Fargo approves tuberculosis testing program as city official Piepkorn again raises alarm, points finger at LSS
FARGO — At its meeting Monday night, the Fargo City Commission voted 4-1 to approve a contract for targeted tuberculosis infection and treatment. Commissioner Dave Piepkorn voted against.
“On Friday, there was a breakout of tuberculosis in Mankato (Minn.),” Piepkorn said. “That’s in our area, that’s of legitimate concern.”
Piepkorn was referring to a TB outbreak on the campus of Minnesota State Mankato that has affected at least eight people. He told the commission he recently received a phone call from a nurse at a Fargo hospital saying that a doctor and nurse had been unexpectedly exposed to TB.
“It concerns me if it happens in Fargo,” Piepkorn said. “I think we should at least know when this happens. It’s a serious issue.”
According to the contract, the North Dakota Department of Health will conduct TB screening of people considered high risk for the disease. Anyone diagnosed with TB will be treated and a report of the results will be provided later this year.
“This is a delicate issue, Mr. Piepkorn,” Commissioner John Strand said. “I just don’t want to get into targeting populations of people and identifying them as bringing different risks or not.”
Strand said testing for TB would be a good topic to discuss at the next Fargo Cass Public Health board meeting, which takes place at noon Feb. 15 at Fargo City Hall. Meetings are open to the public.
In response to Strand, Piepkorn said, “If you knowingly bring people here that you know have a contagious disease, it doesn’t matter what race they are, that isn’t good, that isn’t a good move on our part and we’re going to be held accountable. And it’s not just the city commission, it’s the federal government, the state government and LSS (Lutheran Social Services of North Dakota).”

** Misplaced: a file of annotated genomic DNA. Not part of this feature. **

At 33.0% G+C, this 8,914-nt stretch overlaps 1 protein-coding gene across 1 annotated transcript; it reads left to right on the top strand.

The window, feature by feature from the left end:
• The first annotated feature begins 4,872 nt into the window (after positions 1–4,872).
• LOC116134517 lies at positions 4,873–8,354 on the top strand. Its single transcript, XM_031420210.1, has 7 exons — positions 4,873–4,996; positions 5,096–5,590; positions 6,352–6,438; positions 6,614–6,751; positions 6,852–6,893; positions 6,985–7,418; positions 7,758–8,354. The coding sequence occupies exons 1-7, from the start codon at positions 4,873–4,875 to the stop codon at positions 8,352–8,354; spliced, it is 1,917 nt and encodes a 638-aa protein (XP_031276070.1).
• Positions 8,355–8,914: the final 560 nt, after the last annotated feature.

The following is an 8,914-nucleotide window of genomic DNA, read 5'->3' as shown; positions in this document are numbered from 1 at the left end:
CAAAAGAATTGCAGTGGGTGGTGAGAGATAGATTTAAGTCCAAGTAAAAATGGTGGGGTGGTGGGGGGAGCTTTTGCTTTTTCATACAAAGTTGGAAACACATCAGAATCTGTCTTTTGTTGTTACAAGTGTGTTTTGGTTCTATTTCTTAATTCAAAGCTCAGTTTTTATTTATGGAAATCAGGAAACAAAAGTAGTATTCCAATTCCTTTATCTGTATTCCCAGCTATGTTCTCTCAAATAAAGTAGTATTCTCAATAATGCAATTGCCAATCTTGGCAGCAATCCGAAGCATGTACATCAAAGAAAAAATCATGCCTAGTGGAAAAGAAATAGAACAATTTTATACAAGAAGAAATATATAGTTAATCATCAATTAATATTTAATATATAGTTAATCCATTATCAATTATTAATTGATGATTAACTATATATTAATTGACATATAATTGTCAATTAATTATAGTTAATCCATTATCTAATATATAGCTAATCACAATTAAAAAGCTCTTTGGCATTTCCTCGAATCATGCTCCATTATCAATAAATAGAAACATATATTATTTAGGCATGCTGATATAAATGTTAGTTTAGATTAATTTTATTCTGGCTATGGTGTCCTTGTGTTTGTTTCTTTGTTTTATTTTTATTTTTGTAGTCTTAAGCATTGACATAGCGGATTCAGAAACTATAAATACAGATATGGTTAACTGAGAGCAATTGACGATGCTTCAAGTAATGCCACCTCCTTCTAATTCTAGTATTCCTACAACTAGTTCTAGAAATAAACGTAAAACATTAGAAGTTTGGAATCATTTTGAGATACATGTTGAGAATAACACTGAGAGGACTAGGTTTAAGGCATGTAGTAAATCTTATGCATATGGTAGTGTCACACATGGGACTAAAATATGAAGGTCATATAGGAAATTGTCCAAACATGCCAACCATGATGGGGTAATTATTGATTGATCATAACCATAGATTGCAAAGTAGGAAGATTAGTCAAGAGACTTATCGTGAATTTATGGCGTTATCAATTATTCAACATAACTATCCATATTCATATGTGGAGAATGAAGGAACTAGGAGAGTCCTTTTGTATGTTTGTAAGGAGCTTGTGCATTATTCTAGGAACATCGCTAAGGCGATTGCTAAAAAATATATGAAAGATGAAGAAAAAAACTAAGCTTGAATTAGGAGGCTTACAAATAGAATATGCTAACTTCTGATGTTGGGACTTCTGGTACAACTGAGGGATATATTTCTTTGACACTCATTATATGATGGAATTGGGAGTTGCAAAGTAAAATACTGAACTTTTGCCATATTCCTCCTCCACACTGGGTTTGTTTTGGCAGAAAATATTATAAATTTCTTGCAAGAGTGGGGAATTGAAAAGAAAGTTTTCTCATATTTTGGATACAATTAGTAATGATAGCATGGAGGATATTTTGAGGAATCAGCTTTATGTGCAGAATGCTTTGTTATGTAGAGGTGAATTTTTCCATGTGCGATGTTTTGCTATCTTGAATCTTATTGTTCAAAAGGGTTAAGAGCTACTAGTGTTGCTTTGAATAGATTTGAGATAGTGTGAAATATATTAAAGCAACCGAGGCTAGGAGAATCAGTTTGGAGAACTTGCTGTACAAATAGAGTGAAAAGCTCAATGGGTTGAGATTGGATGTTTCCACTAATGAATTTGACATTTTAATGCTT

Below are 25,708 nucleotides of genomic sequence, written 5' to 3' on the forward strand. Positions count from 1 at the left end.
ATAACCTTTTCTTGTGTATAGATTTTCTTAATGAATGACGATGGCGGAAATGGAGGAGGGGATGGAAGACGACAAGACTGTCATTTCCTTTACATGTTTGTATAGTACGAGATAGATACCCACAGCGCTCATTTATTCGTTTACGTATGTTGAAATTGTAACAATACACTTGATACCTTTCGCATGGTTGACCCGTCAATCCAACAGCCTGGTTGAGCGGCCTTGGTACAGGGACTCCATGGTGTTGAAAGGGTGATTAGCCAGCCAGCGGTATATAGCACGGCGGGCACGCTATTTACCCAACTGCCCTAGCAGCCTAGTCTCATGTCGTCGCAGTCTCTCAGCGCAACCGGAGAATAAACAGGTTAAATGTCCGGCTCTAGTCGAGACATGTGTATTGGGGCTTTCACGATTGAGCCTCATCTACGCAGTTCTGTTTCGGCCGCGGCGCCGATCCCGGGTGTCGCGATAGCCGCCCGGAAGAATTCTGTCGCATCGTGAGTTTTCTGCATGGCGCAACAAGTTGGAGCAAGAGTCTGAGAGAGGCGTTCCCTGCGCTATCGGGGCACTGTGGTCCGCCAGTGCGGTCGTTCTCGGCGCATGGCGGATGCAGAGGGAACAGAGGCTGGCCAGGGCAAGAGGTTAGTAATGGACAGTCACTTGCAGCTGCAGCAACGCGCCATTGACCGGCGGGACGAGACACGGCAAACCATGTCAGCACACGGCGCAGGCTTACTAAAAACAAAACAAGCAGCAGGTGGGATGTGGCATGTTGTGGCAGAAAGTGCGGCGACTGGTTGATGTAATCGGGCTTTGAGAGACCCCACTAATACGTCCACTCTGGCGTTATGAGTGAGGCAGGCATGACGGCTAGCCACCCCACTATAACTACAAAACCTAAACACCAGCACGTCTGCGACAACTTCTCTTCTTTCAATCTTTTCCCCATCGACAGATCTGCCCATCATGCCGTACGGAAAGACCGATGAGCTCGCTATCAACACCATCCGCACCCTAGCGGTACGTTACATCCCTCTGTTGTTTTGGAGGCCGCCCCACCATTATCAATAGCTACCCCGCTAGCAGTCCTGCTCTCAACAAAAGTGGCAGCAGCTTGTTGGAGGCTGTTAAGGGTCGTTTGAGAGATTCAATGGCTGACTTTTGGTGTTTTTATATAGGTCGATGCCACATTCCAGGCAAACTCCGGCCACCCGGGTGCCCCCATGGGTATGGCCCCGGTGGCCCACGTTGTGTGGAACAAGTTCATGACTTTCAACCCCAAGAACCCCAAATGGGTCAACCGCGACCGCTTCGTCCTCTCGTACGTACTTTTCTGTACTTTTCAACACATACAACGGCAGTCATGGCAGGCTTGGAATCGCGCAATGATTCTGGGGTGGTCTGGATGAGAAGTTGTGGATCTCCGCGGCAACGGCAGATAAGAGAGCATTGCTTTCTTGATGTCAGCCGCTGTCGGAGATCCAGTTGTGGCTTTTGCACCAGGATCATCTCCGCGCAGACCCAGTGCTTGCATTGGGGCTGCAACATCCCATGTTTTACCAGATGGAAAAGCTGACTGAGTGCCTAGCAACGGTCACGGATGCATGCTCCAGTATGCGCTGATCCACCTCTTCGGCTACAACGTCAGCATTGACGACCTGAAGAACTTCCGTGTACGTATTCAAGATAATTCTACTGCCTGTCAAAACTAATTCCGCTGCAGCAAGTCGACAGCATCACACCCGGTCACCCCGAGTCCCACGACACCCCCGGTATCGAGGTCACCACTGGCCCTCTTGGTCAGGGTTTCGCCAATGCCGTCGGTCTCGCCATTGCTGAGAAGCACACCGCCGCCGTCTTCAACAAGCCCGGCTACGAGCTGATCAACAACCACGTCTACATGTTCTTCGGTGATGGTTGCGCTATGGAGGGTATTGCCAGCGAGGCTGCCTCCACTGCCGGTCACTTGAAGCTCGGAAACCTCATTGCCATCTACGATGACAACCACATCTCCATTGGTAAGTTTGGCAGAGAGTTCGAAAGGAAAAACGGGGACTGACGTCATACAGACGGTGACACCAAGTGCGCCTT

Desi Fleming, director of Fargo Cass Public Health, said TB would be discussed at the next board meeting and invited the commissioners to attend. On Monday night, she told commissioners that refugees are tested twice for TB before arriving in Fargo.
“They are tested and there are very strict standards for not letting people with active TB into this country,” Fleming told the city commissioners. “You don’t hear about it because we have a really good system that works.”
The TB program commissioners approved Monday night is funded through the federal government and carried out by the state public health department. The program offers grant funding to help communities test and control for tuberculosis in high-risk populations.
The program’s guidelines, as outlined by the Centers for Disease Control and Prevention, define high-risk populations. In the context of the TB program, high-risk populations, include, “refugees, migrants or recent arrivals from high incidence countries, high-risk racial/ethnic populations within the jurisdiction, the homeless; injection drug users; recent contacts of an active TB case. Residents of high-risk congregate settings (i.e. jail/prison populations, nursing homes (not employees) and other long-term care facilities for the elderly . . . ” and so on.
After the meeting, Piepkorn said his vote against the program was a protest against groups bringing refugees with tuberculosis to Fargo.
“We shouldn’t be bringing people here who have tuberculosis, that’s the thing that bothers me,” he said. “For us to intentionally bring more people here on purpose, that’s not very smart to me. My main thing is, LSS says the refugees that are being brought here are being tested. Well if they test (positive) for tuberculosis, they shouldn’t be able to come here. It’s a public safety issue.”
He said he is also concerned about people with hepatitis and HIV entering the community.